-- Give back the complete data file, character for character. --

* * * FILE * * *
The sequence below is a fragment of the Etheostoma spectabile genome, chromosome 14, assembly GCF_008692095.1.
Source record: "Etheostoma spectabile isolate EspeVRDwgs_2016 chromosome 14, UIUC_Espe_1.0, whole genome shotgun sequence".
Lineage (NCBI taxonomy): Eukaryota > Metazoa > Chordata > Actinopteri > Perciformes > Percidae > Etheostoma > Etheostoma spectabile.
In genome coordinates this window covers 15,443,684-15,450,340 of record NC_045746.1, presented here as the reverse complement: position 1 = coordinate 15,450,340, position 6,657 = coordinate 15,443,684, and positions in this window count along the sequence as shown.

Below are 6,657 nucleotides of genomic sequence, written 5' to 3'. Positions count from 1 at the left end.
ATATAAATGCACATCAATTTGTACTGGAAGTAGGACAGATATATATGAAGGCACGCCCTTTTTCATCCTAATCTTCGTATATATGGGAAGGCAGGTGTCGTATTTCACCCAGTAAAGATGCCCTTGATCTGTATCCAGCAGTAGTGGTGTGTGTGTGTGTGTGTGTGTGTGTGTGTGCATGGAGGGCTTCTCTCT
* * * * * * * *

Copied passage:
The sequence below is a fragment of the Etheostoma spectabile genome, chromosome 14, assembly GCF_008692095.1.
Source record: "Etheostoma spectabile isolate EspeVRDwgs_2016 chromosome 14, UIUC_Espe_1.0, whole genome shotgun sequence".
Lineage (NCBI taxonomy): Eukaryota > Metazoa > Chordata > Actinopteri > Perciformes > Percidae > Etheostoma > Etheostoma spectabile.
In genome coordinates this window covers 15,443,684-15,450,340 of record NC_045746.1, presented here as the reverse complement: position 1 = coordinate 15,450,340, position 6,657 = coordinate 15,443,684, and positions in this window count along the sequence as shown.

Below are 6,657 nucleotides of genomic sequence, written 5' to 3'. Positions count from 1 at the left end.
ATATAAATGCACATCAATTTGTACTGGAAGTAGGACAGATATATATGAAGGCACGCCCTTTTTCATCCTAATCTTCGTATATATGGGAAGGCAGGTGTCGTATTTCACCCAGTAAAGATGCCCTTGATCTGTATCCAGCAGTAGTGGTGTGTGTGTGTGTGTGTGTGTGTGTGTGTGCATGGAGGGCTTCTCTCT